Finding North without a Compass

I have a casual interest in bushcraft/wilderness skills and one seriously useful outdoor skill is navigation. In today’s world of GPS and Google Maps perhaps the traditional map-and-compass is seeing its twilight years, but I have a feeling that there’ll be a need for detailed battery/satellite-free maps for a long while yet.

Learning to use a compass, take bearings and find your position on the map is a great skill to have, but as the title implies, you don’t even need a compass to find a rough guide to where north is, there are plenty of other ways. One of my favourites is by finding the north star, it’s easy and a fun way to begin your journey into stargazing. I practice it most nights when taking the dog into the garden.

But, in daytime it’s not so easy to find the north star! Fortunately there are plenty of other ways. One of my favourites is by using a shadow stick, if you have the time to set it up.

A more immediate way of finding north without a compass is by knowing the correct time.

If you have an analogue watch that’s perfect, but if not just draw out the clock face in the dirt with a stick, or mark out with stones, etc.

Draw the hour hand pointing at the sun and also mark where 12 would be. Put another mark halfway between the hour and twelve. Draw a line from that mark through middle of the clock-face.

So let’s say it’s 6AM. You’d draw a circle on the ground. Put a mark where the sun is and call it ’6′. Draw another mark where 12 would be. Draw another mark half-way, at 9. Now you draw a line from 9 through the middle of the clock face to 3. That line is the north-south line. It’s easy to do in your head once you’ve got the hang of it.

It is important to note here that a great many of the sources online will tell you that the end closest 12 is north, or that the smaller angle is north, etc. This is a mistake that goes back at least to 1956 with “How To Stay Alive In The Woods” by Bradford Angier. This blog post is an attempt to set the record straight. (NB: The SAS Manual by Lofty Wiseman correctly states only that it is the north-south line and makes no mention of which end is north).

The problem is that in the morning ’9′ is in a different place to where ’9′ is in the evening. But north stays in the same place. So if you do it in the morning, the line ‘points’ north but in the evening the line ‘points’ south. It’s best to remember that the line doesn’t point anywhere, it only gives you the north-south line but it doesn’t tell you which end is which. (The problem still exists if you’re reading at a more reasonable hour, say 2 in the afternoon, I just chose early hours as the example to make explanation simpler.).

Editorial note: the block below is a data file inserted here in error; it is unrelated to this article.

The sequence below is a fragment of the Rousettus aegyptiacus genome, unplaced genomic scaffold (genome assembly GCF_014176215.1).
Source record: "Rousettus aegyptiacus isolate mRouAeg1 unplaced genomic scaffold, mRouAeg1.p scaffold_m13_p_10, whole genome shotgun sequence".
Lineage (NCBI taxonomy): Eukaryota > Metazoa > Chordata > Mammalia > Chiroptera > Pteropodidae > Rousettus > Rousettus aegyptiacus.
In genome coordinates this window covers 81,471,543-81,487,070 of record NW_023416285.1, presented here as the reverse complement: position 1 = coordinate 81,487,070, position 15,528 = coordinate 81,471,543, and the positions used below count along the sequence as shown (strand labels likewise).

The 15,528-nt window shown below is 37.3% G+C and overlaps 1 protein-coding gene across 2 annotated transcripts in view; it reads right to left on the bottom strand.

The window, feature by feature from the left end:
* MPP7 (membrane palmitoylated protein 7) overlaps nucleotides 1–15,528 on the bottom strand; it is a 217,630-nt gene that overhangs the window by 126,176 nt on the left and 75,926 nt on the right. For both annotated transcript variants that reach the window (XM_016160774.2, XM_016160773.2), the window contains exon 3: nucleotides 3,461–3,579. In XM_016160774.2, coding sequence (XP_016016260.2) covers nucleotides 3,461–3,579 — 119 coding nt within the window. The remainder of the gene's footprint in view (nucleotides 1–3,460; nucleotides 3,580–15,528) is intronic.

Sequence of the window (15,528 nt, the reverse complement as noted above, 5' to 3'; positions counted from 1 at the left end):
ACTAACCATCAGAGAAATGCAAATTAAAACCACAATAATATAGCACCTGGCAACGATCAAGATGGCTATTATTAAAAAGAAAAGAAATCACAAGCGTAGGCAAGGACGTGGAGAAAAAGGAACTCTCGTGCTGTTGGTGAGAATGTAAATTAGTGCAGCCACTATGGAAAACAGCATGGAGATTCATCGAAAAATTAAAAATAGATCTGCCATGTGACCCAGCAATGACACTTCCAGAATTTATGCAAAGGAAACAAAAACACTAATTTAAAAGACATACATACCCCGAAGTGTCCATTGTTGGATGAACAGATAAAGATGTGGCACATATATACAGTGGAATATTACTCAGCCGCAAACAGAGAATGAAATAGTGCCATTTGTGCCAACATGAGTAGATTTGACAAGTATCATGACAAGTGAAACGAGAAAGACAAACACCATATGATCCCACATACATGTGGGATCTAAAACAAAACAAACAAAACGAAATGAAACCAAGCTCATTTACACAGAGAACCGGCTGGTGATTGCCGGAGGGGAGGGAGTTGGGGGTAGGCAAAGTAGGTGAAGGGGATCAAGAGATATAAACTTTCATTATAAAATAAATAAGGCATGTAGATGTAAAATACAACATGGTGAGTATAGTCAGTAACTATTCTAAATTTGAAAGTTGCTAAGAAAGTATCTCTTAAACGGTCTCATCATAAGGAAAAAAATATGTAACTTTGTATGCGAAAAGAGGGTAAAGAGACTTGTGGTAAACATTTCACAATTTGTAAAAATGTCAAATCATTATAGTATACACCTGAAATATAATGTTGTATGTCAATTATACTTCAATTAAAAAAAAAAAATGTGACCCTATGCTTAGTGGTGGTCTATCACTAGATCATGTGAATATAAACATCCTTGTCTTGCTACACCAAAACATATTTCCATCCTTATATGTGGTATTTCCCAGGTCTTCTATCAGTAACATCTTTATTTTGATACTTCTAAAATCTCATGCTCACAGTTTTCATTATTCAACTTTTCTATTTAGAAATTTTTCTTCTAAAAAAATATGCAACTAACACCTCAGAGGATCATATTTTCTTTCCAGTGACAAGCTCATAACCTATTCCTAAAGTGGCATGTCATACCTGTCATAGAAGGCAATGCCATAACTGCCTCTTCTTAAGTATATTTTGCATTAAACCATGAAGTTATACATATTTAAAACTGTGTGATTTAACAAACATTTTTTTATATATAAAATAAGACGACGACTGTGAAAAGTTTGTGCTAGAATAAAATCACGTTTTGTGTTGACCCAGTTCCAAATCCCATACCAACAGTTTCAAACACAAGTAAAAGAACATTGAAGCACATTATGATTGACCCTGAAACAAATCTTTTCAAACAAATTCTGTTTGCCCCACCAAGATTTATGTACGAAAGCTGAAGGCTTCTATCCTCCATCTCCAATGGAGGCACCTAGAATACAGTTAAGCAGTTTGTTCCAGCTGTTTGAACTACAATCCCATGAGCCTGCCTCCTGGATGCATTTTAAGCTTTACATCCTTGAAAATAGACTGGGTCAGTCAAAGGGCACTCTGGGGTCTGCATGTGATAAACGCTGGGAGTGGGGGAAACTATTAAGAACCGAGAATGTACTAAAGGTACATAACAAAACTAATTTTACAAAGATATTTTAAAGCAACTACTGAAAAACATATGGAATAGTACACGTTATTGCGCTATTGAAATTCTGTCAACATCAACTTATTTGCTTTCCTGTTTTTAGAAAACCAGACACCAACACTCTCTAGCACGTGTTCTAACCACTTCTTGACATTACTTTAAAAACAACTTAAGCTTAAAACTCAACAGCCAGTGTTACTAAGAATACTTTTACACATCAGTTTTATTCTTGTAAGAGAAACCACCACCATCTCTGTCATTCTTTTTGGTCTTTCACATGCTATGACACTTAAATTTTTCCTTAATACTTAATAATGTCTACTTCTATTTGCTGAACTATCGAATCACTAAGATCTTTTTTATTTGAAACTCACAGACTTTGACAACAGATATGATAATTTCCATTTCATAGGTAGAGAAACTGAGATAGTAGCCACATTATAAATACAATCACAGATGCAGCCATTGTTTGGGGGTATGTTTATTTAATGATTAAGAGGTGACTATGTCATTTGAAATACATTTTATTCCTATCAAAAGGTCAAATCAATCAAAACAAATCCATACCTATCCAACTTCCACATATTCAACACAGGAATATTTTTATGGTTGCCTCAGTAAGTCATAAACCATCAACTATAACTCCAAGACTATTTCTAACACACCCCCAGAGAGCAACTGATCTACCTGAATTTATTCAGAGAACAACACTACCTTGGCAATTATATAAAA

To find which end is in fact north, there are a couple of possible methods:

  1. Remember that the sun rises in the east and sets in the west and apply some common sense to the reading (perhaps only really applicable in morning and evening though.)
  2. In the morning north will be at the end of the line that is furthest from 12, while in the afternoon north will be at the end of the line closest to 12.
  3. In the morning count anti-clockwise from the hour until you reach the line to find north, and in the afternoon count clockwise until you reach the line.
  4. Count clockwise from the hour to the end of the line and remember that in the morning that’s south and in the evening it’s north.
  5. Remember that before noon North is to the left of the hour hand, after noon it’s to the right of the hour hand.

Unfortunately none of these are particularly elegant.

In fact, the wristwatch method is fraught with caveats and gotchas; the method changes depending on which hemisphere you’re in (in the Southern Hemisphere you point twelve at the sun and continue as normal). Daylight saving time has an effect (add one to the hour). Your latitude makes a difference too. It doesn’t work very well close to 12 noon.

However, it’s the best method I’ve found in the daytime if you’re in a hurry. Other methods involve checking which side of the trees moss grows on, where the spider webs are, which side of the tree have branches growing upwards not straight-out. I find these too fuzzy, and relating them online it’s too easy for the reader to assume that one tree with moss high on one side is a solid indicator of south where in fact you should sample several trees over a wide area to be sure. All those methods are highly dependent on your local environment too. So for now, the wrist-watch method is my preferred way of finding north without a compass.

Just remember: point the hour at the sun, mark half way to 12. Draw a line from that mark through the center. In the morning north is at the end of the line furthest from twelve.

Happy bushcrafting!

Thanks to the members of BushcraftUK forums for working through the method with me.

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